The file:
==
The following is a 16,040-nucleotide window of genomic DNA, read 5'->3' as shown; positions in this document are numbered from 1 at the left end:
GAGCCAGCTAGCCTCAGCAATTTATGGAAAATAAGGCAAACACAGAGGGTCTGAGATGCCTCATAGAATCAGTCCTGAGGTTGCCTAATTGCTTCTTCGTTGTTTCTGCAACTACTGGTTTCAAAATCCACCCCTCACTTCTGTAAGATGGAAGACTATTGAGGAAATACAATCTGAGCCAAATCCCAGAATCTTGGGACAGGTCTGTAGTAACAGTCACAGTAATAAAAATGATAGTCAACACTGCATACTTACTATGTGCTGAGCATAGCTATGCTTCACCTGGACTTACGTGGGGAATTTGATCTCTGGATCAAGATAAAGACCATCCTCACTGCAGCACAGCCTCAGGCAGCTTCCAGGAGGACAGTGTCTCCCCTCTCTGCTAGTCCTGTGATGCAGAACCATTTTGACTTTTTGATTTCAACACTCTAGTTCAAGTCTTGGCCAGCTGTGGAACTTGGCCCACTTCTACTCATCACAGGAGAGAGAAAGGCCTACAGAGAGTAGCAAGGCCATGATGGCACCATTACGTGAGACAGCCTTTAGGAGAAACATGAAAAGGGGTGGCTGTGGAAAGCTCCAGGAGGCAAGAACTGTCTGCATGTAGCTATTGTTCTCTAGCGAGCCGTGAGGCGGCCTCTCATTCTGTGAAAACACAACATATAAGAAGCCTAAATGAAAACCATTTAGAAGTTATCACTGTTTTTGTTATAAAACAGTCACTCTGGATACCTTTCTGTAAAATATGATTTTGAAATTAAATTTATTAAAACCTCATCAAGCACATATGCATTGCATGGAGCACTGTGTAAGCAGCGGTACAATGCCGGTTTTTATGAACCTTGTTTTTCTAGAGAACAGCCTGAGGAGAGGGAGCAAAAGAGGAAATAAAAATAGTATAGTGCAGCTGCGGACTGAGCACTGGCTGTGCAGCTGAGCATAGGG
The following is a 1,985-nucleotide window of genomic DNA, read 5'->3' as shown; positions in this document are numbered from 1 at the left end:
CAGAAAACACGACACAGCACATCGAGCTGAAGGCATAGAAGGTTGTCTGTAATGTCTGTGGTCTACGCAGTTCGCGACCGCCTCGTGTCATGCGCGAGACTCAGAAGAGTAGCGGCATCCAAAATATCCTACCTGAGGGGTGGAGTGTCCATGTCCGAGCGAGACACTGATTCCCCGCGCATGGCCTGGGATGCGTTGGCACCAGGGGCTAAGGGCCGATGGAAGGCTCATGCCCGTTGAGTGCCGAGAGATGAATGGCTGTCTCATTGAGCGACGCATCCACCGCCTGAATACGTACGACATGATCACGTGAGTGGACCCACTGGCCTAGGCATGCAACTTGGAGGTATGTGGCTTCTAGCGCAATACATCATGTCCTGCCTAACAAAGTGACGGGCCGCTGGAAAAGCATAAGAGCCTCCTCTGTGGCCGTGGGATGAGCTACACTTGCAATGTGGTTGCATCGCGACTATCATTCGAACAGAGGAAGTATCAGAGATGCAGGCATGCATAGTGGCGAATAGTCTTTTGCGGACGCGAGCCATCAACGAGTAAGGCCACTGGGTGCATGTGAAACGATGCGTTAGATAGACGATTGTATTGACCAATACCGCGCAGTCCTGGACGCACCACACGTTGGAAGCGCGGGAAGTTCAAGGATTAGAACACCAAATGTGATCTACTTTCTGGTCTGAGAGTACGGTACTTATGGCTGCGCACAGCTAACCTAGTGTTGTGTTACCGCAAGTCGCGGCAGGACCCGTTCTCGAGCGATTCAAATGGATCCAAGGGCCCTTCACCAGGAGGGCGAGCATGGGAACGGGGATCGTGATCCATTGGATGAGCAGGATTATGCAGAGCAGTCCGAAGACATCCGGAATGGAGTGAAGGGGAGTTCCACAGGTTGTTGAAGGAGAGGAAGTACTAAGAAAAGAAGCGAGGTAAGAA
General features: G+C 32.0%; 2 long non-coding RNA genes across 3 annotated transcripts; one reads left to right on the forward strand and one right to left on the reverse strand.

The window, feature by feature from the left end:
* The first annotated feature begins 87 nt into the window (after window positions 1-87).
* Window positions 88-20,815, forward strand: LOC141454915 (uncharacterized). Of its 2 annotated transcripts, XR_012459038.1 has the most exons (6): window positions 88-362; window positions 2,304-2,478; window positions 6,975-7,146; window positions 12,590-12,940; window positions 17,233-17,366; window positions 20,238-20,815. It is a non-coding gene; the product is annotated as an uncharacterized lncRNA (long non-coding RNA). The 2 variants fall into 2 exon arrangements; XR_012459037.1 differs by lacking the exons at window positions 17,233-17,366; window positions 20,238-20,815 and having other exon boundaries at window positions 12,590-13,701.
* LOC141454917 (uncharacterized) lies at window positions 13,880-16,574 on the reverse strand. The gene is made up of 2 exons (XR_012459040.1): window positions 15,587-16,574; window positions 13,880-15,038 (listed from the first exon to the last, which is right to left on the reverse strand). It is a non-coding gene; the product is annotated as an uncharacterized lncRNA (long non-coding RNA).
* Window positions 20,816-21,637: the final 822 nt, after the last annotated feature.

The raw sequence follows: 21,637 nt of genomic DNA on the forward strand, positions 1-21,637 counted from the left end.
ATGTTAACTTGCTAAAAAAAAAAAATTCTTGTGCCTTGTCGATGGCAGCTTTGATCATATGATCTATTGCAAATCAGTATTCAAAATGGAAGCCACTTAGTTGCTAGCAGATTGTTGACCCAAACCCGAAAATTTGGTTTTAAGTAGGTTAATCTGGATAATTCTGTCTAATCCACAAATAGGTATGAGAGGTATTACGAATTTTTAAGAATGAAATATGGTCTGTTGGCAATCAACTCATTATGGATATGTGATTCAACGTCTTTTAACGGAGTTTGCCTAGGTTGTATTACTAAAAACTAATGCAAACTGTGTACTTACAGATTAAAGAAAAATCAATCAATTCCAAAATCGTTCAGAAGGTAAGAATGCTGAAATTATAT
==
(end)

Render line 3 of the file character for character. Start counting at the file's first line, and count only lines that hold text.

The following is a 1,985-nucleotide window of genomic DNA, read 5'->3' as shown; positions in this document are numbered from 1 at the left end: